As you may remember, all my kids’ names are in the latter category. They are modern names, but heavily anchored in Biblical texts. Their names were all inspired by those of a deceased person we wanted to honor.

My sister wanted to name my niece after our grandmother. But the English name has a negative Hebrew meaning, and the Hebrew name was kind of antiquated. So we tossed around ideas for names with similar sounds and meanings, fretting over spellings and pronunciation, until she eventually chose one. The name she settled on also happens to associated with the holiday of Chanukah. My niece was born on the fifth night.

This amount of thought going into a name is totally 100% normal to me, and it only occurred to me recently that it might be very strange to other people. Just as it is completely bizarre to me that names like “Jayden” that don’t¬†mean anything are so popular in the USA. Why would someone give their kid a name that’s just a bunch of sounds put together?!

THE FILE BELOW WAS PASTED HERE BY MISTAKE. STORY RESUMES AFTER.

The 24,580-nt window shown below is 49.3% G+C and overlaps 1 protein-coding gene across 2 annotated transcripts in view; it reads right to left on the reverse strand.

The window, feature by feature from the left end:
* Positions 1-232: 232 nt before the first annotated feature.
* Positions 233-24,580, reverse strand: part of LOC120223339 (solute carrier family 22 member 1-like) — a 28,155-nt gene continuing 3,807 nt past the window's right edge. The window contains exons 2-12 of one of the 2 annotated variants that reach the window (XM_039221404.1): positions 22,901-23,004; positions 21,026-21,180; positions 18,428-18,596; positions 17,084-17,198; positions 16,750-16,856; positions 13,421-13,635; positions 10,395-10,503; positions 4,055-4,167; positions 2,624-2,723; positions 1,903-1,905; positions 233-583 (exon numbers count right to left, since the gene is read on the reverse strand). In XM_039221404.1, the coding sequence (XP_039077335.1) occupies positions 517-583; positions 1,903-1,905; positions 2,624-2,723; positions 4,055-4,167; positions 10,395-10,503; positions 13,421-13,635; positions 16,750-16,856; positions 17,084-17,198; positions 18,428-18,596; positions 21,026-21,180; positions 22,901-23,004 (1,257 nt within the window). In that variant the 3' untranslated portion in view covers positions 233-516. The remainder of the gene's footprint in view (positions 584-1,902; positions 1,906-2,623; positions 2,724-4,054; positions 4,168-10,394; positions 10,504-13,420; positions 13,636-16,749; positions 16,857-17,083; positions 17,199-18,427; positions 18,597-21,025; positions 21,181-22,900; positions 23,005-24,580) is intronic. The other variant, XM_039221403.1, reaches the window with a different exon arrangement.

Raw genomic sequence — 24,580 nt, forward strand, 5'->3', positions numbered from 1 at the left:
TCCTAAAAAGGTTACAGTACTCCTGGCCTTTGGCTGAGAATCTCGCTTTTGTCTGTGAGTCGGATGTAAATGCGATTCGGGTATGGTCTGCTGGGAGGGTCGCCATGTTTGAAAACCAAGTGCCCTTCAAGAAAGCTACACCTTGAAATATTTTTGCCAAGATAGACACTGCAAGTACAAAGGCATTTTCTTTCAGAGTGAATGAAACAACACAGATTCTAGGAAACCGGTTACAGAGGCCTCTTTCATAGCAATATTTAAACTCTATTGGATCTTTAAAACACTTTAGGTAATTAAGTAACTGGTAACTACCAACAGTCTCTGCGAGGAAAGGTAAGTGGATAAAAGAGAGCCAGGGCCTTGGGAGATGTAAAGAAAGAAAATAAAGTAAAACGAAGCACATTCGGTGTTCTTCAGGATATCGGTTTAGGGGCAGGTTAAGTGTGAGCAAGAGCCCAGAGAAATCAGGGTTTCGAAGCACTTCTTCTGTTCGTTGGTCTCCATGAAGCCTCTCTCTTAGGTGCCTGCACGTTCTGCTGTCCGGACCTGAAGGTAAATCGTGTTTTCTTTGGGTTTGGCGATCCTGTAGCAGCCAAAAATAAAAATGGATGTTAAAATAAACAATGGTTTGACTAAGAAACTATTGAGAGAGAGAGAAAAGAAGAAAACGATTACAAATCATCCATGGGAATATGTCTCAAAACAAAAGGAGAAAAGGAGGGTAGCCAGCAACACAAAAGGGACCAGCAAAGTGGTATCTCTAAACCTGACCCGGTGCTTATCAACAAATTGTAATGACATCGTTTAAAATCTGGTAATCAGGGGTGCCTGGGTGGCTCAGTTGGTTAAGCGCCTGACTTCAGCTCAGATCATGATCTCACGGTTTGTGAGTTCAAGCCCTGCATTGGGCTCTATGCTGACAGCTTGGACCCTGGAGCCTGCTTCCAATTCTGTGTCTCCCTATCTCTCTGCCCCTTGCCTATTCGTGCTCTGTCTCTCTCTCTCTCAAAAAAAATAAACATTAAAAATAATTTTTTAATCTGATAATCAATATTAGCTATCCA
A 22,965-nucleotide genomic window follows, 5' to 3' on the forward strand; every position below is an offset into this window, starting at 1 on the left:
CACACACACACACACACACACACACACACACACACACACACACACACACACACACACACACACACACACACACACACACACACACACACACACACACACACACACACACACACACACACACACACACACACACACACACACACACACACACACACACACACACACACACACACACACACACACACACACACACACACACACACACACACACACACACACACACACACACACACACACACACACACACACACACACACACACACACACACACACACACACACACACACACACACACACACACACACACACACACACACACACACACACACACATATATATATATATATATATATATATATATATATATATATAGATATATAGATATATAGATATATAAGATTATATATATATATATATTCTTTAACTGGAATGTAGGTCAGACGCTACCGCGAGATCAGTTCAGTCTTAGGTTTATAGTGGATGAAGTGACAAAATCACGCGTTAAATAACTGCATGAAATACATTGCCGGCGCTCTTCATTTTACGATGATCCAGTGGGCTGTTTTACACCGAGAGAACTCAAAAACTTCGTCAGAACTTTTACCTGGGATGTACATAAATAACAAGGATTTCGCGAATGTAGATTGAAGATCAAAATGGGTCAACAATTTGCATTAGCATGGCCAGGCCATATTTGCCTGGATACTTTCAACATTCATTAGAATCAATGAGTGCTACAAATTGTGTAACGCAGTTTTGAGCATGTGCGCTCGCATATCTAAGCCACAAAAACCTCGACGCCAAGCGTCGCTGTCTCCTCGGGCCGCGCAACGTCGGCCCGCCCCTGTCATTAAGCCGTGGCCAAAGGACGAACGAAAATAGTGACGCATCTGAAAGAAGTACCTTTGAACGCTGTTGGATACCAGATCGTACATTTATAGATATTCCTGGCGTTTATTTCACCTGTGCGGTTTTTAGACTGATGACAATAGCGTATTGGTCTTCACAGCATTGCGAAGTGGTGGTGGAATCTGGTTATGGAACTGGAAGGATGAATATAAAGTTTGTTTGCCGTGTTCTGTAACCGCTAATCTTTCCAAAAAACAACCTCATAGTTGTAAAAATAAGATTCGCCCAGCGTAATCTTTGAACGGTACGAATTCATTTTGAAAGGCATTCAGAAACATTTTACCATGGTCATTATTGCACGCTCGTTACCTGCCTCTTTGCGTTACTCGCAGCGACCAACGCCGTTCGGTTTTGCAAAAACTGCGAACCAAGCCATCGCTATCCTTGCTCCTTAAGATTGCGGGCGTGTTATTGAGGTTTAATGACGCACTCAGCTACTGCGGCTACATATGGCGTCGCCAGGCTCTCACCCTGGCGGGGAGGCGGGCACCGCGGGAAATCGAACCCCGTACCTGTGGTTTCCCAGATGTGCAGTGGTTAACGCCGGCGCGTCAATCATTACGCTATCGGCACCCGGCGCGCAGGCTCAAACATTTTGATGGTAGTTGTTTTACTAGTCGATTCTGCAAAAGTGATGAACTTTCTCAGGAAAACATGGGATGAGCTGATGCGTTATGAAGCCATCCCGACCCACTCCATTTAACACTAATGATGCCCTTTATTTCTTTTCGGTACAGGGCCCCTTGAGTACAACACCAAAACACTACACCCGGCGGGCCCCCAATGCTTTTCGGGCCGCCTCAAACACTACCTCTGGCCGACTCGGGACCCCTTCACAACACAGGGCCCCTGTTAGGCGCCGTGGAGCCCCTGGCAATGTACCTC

To each his own, I guess…



5 thoughts on “What’s In a Jewish Name?… A Lot, That’s What

    1. Thank you! I assumed my sister would be uncomfortable with my sharing her daughter’s name on such a public platform, but if you’re really curious, send me an email (letterstojosep at gmail) and I’ll tell you privately. ūüôā

  1. Great post as usual. 2 notes I do have to make:
    1. There are Sefardi communities who hold like the Ashkenazim and don’t name after a person who is alive.
    2. Uri is not a modern name but Biblical. Betzalel ben Uri ben Chur. It may have gained popularity during the 20th Century but it’s an old name. My husband was named Uri Chaim after his GREAT grandfather Uri Chaim Danziger who was born in the late 19th Century in Lithuania to a VERY Litvishe family!

  2. Nisa’s Hebrew name is Nisan coupled with the English name Cheryl. As are her sister and brother. Combining two worlds.G